Australia – Tale Ends

My one regret on this trip (besides not having any time to go out bush or dive the reefs) is that, between the rain and the city lights, I never saw the Southern Cross.  The moon however was new – visible at dawn as it waned over the sea in Sydney, and another fingernail as it waxed in the early evenings over the odd skyline of Melbourne.

Yes, the water spins the other way (so, more to the point, do weather systems), but this moon thing was more of a surprise.  At home, you can tell whether the crescent moon is waxing or waning by drawing a line from point to point: if it forms a ‘d’, it’s waning (decreasing); if it forms a ‘p’, it is waxing (progressing).  The opposite is true down here; as we go out tonight for the last meal, the waxing moon over the Melbourne skyline definitely forms a ‘d’.

And everyone wants a northern exposure for their house – the opposite arc of the sun through the northern sky really threw my sense of direction off.

In Melbourne we have been wandering among the Moomba Festival in the evenings – a party for not much that I could see, culminating in my final night with fireworks over the river Yarra.  But the Aussies like a party, whatever the reason.  When Moomba was established, in the late sixties, the authorities went to the Aboriginal leaders and asked, “What would be a good name that means ‘let’s get together and have a good time?”  The aboriginals answered ‘Moomba’, and thus the festival was born.  It was only later that other aboriginal scholars pointed out that ‘moom’ is vernacular for ‘butt’, and ‘ba’ means up, so the rough translation was closer to ‘Up yours, whitey.’

I am told that ‘kimosabe’ – what Tonto called the Lone Ranger all the time in the TV of my youth – actually meant ‘horse’s ass’.  I am tickled when native cultures over-run by white man’s time and the white man’s oppression get to strike back, however secretly.

The bridges over the river are thronged.  Every style represented: hot pants and high heels, tattoos and lip rings, beachwear, eveningwear, jeans and grunge, Gothic, punk, country, and even the Aussie white socks with the khaki shorts – you name it.  No European fashion sense here; anything goes.

The Australians in a crowd are not a pretty people compared to, say, the Icelandics, the Ethiopians, the Italians, or the Vietnamese. As a bunch  Of course there are pretty girls and handsome men, but there is obesity like America’s (which you almost never see in Europe) and many a bulbous nose and large ear and imbalanced walk that needs our work.  But intrepid, funny, cheerful, practical, generous, forthright, athletic, enduring, kind, and welcoming – all these traits more than make up for any coarseness, and these are the memories I will take home.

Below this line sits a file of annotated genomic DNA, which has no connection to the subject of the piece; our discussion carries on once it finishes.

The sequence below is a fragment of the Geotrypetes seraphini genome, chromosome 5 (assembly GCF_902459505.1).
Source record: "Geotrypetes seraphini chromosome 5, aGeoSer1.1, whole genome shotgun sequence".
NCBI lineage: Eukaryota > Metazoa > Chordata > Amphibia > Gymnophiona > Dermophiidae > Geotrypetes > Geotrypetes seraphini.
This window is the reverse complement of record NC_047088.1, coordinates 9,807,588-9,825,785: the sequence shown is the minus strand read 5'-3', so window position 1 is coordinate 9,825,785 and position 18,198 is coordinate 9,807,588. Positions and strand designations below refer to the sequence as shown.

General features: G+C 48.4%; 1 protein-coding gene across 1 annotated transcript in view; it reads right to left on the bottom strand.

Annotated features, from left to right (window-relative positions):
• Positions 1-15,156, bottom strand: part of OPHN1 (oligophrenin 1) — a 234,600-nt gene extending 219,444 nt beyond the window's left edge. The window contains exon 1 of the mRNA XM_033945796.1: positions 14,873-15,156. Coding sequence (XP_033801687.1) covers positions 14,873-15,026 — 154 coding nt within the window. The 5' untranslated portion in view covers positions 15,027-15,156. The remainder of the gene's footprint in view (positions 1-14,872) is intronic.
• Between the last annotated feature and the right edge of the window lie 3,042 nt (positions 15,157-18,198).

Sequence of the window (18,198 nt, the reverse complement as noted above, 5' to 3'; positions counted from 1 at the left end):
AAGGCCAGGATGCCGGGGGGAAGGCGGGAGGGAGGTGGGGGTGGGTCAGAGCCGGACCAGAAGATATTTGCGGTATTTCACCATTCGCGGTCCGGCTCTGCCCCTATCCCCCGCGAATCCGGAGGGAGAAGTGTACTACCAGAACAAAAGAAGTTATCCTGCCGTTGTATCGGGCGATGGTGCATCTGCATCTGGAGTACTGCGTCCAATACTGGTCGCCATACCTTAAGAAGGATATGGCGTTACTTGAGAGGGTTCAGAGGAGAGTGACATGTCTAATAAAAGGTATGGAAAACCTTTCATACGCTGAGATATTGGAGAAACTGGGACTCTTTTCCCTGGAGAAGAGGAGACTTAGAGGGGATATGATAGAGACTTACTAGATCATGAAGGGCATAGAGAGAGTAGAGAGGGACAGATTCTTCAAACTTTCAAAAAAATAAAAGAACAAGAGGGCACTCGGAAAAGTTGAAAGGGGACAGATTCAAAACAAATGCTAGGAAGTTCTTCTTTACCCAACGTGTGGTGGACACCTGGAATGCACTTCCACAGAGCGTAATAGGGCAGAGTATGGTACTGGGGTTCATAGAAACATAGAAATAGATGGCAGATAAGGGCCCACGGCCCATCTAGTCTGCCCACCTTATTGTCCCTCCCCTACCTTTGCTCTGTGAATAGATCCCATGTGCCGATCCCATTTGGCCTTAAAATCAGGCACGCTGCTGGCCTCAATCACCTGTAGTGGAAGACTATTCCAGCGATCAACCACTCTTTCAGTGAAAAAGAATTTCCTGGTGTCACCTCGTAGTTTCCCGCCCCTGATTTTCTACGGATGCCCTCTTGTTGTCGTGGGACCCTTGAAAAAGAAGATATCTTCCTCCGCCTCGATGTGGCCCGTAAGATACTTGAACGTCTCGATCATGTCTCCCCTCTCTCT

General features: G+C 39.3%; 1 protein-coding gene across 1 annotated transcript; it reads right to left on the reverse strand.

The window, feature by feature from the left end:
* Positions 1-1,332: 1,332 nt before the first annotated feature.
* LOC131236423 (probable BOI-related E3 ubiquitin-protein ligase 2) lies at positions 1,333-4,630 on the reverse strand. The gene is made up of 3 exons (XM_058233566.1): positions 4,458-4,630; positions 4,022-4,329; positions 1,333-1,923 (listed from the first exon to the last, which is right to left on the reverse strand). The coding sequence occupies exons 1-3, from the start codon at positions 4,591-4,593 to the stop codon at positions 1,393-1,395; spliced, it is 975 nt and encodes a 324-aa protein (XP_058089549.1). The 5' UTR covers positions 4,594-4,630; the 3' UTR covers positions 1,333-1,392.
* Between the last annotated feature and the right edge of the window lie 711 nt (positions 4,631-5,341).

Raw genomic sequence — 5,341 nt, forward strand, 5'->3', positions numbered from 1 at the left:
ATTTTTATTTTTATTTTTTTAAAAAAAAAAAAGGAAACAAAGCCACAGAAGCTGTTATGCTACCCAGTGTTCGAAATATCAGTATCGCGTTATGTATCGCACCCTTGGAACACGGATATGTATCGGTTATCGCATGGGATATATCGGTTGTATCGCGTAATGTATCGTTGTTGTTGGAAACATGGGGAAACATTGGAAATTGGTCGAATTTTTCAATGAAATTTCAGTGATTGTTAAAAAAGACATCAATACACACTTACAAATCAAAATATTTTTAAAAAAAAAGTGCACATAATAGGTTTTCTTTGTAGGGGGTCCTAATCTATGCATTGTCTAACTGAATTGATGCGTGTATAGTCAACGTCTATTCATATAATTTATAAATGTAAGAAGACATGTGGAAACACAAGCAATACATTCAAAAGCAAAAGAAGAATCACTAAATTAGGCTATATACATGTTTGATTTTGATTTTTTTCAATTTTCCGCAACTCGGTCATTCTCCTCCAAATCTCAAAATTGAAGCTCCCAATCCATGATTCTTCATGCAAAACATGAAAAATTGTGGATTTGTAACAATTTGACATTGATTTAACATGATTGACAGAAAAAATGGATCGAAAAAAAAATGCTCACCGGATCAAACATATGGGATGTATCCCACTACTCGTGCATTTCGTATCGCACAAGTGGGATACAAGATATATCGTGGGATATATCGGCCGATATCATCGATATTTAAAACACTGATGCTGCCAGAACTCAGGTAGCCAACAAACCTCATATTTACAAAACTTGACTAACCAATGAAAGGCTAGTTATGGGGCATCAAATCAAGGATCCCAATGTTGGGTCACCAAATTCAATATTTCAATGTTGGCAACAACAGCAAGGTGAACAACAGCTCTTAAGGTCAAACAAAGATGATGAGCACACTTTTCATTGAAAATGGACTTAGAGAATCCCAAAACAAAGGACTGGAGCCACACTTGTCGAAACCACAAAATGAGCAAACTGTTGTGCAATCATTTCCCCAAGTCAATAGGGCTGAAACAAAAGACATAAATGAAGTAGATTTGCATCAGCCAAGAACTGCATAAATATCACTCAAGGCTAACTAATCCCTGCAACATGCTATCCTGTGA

The tallest mountain in Australia – Kosciuszko – is a mere 2200 meters (7300 ft), a morning’s run for Meissner.  It is a flat country of flat vowels.  It is a country of desert plains, and the plainness is a reflection of their frontier struggle with this unforgiving land.

One such plainswoman with large expressive eyes in one of those broad faces made an extraordinary gift to me during my hip course: an adult male kangaroo pelvis.  Shy and retiring, she made little of the gift and doesn’t want to be named, but I was deeply moved, and treasured it immediately.  A grey kangaroo, an older male, probably ‘boxed’ out of his ‘mob’, dead this 20 years.  I packed the dry but ungainly shape in the middle of my suitcase, supported all around.  When I was sent down the second screening line at American customs in LAX, I thought sure I would lose it, but I put one my most hearty, “Welcome to look, nothing but dirty clothes” and even that special agent waved me through unopened.

So now, standing under the moonlight (the same moon, of course, but restored to its waxing ‘p’) with the memento mori – pelves always look like masks to me –in my hands in the utter silence outside my woodsy home.  I have been in the city, in the constant noise, questions, obligations, just noise, for two weeks now, and now I am back in my element: silence.  I drink in the silence to my plane-irradiated bones, I drink in the ‘track’ this kangaroo left via his pelvis.

This pelvis is one of those objects removed out of its element – this air is cold and damp, the geology glacial, the culture New Englandy, where this desert creature will join my other bones from all over – the skull from the Portobello Road, the cat skull from Europe, the deer bones from New Hampshire.

Bones feed on smoke, the old shaman told me – blow some smoke over your bones from time to time or they’ll steal your spirit.  So I do – burn the sweet grass, and blow smoke up its nostrils.  Seems to keep them happy.

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